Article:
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Artemisia sieberi and bicarbonate : a revolutionary mixture from Palestine

May 11, 2014 - 18:48 -- Pierre Lutgen

The mode of action of quinine and chloroquine is almost exclusively based on the inhibition of the crystallization of heme into hemozoin, killing plasmodium in its own digestive rejects. In several papers M Akkawi from the Al Quds University in Palestine has shown that extracts of several medicinal plants : Salvia officinalis, Artemisia sieberi, Artemisia afra, Artemisia annua, Inula viscosa had similar effects, in some cases equivalent or better than chloroquine for the inhibition of beta-hematin (see literature references below). In a previous work they had already noticed that the addition of NaCl to the water used for the extraction enhanced the inhibitory effect. They now have completed another series of experiments using diluted solutions of sodium bicarbonate in lieu of distilled water and they notice a spectacular tenfold increase in inhibitory action of beta-hematin. It needs to be mentioned that Artemisia sieberi doesn’t contain artemisinin. This finding could be a breakthrough in the fight against malaria, using Artemisia sieberi and Artemisia afra growing wild in Africa, with some adjunction of bicarbonate. Freeing these countries from the pharmaceutical colonialism. Data and figures are available on request.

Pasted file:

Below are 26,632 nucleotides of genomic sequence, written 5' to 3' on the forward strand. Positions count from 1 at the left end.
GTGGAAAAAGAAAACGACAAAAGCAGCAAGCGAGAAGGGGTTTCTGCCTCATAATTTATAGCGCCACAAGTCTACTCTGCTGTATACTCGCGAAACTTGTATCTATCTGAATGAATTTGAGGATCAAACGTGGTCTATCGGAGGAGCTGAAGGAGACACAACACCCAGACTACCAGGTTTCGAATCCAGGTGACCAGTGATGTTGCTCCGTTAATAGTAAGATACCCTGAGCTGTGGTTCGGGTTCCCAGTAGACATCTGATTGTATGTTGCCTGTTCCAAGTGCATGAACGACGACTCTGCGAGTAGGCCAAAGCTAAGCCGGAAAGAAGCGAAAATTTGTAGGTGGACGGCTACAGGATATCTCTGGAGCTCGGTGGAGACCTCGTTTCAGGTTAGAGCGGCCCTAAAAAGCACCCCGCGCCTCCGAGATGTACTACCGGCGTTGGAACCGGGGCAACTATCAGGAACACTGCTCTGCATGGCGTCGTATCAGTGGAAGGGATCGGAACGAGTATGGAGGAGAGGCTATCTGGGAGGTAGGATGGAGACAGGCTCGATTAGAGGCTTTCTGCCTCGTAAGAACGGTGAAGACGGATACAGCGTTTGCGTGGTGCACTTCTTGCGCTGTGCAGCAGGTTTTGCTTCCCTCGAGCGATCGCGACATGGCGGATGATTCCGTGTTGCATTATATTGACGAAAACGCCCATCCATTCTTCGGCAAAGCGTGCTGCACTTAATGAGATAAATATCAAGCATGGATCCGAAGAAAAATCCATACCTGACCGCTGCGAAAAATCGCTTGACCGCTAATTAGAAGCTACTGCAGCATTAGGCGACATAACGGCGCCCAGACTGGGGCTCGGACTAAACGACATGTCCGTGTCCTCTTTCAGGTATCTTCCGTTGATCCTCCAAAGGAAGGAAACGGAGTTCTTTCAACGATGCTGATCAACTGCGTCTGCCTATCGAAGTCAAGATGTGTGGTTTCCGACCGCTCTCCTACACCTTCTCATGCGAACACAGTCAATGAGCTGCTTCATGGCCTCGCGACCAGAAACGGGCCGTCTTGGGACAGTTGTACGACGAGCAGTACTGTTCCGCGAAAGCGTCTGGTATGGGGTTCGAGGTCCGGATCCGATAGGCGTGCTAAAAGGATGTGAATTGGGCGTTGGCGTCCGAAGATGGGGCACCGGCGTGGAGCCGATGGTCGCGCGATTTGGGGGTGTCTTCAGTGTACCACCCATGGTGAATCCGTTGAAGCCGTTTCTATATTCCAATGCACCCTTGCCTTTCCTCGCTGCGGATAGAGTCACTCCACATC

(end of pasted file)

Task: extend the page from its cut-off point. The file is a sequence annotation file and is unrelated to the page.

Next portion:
(Akkawi, M., A.K. Sharif, K. Salem, A. Saleh and Q. AbuRemeleh, 2012b. Salvia officinalis as a potential anti-malarial drug. Malaria J., 11, Suppl. 1.

Akkawi M, Jaber S, Abu-Remeleh Q, Engeu OP, Lutgen P (2014)Investigations of Artemisia Annua and Artemisia Sieberi Water Extracts Inhibitory Effects on beta-hematin Formation. Med Aromat Plants 3: 150. doi: 10.4172/2167-0412.1000150)


Submitted by Pierre Lutgen on

The University of Al Quds in Palestine surprises us with another interesting finding, confirming previous results indicating that the addition of sodium bicarbonate to aqueous infusions of various Artemisia plants enhanced the inhibition of beta-hematin crystallization.

A similar very significant enhancement was observed for the aqueous infusion of Cymbopogon citratus. The antimalarial properties of the essential oils of lemongrass have been described in several papers, but aqueous extracts have barely been studied. Except for a recent thesis (K Sha’a, Feb 2014, University of Jos, Nigeria). Ex vivo trials on blood samples of Plasmodium falciparum were obtained from symptomatic children and adults. There was a significant reduction in the number of parasitized cells relative to the control. The aqueous extract had a stronger antiplasmodial effect than the ethanolic extract. 

All this is in line with the results obtained by the team of Pr Mutaz Akkawi at Al Quds. The ethanolic infusions show almost no inhibition of beta-hematin. This also highlights the importance to work with aqueous infusion, or even better, with powdered leaves as Pr Pamela Weathers at the Worcester Institute has shown for Artemisia annua. Lemongrass is also one of the 3 components of the prophylactic drug ARTAVOL developed by Pr Patrick Ogwang and the Ministry of Health in Uganda.

Hemant Kumar Bankhede's picture
Submitted by Hemant Kumar Ba... on

Hello Dr. Pierre Lutgen

Thank you for informative post will help many researcher in area of Natural products as antimalarial drugs.


Hemant Kumar Bankhede